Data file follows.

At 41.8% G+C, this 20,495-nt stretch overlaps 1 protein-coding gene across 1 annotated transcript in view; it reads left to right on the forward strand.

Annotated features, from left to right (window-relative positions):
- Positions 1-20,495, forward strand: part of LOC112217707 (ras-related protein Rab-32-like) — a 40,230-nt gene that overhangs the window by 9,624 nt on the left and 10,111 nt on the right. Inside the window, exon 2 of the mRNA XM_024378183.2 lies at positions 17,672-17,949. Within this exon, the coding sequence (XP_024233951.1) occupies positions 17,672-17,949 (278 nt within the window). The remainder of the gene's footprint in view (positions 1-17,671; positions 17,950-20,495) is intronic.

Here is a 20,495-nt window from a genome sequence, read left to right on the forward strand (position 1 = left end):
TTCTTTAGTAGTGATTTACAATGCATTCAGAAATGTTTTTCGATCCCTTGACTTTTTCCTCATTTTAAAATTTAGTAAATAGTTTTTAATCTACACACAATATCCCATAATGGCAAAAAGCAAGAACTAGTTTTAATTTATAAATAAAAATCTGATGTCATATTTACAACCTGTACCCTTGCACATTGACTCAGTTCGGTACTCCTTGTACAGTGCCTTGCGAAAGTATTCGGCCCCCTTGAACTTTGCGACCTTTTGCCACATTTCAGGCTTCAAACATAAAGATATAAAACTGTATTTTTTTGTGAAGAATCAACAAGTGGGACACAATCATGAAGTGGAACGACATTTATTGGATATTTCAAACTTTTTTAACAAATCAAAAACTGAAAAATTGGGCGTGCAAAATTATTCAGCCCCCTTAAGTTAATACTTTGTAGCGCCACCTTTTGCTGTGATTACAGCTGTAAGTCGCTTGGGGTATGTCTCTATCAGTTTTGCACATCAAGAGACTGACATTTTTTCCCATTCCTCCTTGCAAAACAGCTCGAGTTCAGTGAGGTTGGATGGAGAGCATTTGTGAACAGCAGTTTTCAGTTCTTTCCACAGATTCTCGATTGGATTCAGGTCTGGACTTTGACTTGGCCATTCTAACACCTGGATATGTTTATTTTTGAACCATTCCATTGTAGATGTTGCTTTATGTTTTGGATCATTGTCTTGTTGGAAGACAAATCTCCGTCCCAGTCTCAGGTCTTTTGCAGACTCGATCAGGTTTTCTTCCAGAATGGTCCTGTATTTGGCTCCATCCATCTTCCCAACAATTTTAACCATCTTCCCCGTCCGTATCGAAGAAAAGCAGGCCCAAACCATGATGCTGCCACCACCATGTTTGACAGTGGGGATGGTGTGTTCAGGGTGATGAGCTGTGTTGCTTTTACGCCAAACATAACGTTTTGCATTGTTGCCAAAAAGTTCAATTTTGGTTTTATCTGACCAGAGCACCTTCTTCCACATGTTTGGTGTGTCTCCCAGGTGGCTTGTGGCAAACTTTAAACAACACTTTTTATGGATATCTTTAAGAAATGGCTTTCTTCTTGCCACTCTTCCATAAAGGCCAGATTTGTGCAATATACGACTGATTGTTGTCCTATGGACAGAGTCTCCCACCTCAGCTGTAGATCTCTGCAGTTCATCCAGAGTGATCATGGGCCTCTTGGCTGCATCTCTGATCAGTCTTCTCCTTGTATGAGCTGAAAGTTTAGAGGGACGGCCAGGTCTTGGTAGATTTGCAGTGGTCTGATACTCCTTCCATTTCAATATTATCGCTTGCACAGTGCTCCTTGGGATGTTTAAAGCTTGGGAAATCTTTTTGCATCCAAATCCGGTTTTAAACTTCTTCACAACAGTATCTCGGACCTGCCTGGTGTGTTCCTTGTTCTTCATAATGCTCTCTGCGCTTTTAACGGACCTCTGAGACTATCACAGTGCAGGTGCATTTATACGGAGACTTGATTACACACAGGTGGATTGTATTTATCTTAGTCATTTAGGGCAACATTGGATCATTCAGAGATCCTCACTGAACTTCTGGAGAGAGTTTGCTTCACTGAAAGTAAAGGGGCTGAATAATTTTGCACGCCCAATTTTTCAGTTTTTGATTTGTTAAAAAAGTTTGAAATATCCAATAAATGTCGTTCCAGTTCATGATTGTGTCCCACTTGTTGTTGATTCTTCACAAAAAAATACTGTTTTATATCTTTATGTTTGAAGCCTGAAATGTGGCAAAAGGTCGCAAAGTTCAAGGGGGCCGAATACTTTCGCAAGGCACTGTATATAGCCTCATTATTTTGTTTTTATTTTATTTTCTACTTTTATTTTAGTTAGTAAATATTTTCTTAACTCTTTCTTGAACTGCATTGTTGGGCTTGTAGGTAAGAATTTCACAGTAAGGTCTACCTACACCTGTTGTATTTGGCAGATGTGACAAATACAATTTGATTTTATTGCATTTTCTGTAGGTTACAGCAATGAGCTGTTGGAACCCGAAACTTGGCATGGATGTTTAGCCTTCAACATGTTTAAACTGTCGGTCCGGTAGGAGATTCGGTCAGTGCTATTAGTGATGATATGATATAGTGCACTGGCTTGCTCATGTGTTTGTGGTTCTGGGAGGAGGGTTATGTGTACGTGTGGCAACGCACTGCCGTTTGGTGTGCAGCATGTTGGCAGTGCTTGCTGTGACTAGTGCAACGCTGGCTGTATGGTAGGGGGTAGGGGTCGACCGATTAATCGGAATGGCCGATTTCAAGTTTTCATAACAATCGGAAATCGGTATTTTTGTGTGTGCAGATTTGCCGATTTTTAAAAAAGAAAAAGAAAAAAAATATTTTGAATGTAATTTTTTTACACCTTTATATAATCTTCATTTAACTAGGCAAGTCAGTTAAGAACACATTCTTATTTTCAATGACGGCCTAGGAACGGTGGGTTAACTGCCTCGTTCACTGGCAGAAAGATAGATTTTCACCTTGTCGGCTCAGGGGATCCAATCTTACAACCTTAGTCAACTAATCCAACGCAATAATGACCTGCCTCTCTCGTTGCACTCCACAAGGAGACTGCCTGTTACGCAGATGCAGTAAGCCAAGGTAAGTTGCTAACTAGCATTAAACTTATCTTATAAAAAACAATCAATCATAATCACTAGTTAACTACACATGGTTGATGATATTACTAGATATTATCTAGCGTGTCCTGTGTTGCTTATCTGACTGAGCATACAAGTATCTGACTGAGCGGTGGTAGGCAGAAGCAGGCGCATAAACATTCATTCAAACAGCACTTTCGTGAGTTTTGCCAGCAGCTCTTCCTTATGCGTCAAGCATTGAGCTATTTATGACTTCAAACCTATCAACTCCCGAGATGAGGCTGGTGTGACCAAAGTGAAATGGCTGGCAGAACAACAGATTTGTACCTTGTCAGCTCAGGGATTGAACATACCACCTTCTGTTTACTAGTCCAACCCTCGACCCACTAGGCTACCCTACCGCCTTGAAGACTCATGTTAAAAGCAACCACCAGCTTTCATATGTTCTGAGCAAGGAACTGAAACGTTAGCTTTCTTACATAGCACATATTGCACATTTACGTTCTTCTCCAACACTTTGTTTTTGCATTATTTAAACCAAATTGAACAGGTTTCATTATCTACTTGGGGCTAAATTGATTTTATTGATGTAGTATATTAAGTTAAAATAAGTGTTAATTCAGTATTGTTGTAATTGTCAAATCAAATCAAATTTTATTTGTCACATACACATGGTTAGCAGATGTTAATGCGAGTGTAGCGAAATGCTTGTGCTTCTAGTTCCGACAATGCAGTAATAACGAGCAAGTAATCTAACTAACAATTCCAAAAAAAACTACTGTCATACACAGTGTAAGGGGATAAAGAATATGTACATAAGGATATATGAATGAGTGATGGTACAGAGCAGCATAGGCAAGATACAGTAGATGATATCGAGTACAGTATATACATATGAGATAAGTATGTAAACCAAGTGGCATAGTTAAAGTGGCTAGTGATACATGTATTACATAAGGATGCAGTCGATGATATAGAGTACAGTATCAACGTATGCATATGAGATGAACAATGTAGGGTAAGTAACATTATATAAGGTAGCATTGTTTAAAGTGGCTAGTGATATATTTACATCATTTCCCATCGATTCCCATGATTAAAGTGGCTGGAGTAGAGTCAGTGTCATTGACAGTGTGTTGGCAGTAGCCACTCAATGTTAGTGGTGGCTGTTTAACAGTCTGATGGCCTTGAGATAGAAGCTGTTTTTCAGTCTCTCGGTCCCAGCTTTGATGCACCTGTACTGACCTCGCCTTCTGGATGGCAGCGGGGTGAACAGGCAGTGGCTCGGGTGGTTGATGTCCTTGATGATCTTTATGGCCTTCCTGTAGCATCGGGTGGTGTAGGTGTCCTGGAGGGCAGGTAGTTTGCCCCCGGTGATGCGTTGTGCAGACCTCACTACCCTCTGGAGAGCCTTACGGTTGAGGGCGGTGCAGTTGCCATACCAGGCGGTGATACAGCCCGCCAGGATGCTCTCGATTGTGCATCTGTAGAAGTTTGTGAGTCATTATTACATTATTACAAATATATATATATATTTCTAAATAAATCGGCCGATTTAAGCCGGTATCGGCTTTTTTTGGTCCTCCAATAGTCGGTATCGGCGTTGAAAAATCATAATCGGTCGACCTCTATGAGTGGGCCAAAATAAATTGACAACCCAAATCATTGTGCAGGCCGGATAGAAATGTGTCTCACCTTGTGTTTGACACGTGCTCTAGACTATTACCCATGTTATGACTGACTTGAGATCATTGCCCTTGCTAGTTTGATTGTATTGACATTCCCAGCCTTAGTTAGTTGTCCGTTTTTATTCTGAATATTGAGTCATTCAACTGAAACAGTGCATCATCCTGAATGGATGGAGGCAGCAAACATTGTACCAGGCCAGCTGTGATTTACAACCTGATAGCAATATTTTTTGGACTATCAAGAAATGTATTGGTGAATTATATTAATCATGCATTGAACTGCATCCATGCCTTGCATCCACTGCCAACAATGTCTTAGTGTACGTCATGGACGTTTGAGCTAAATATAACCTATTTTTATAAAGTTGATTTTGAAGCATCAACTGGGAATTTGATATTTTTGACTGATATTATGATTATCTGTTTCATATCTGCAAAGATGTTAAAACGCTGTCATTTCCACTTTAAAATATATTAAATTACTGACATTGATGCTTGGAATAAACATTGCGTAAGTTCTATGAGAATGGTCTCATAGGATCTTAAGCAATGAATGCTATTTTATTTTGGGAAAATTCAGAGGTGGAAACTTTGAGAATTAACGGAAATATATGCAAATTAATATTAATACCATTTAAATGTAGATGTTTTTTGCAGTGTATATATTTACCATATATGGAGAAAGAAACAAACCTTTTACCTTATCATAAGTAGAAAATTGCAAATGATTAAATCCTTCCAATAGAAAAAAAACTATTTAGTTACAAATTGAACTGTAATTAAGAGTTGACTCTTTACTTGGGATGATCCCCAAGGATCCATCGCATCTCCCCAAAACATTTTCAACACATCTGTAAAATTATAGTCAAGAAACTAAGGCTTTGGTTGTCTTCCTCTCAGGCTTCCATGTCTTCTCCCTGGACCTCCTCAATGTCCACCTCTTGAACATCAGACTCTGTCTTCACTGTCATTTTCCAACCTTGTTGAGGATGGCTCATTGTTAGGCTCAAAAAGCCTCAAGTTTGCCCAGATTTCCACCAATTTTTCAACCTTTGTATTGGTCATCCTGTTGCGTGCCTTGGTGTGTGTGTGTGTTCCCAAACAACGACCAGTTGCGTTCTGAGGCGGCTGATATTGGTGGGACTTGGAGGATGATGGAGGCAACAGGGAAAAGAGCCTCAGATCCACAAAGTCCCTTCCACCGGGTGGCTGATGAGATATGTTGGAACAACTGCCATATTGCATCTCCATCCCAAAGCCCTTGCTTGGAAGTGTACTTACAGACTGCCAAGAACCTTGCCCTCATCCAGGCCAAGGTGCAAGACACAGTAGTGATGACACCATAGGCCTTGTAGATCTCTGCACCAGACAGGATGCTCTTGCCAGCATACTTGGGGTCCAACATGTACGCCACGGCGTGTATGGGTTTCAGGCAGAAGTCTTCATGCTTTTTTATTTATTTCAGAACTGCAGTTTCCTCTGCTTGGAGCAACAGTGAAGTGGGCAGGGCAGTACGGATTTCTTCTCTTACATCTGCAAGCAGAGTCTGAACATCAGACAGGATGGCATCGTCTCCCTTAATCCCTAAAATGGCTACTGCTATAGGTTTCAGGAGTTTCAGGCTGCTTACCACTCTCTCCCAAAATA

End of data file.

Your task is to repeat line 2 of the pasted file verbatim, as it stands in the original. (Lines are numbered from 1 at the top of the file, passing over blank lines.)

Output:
Annotated features, from left to right (window-relative positions):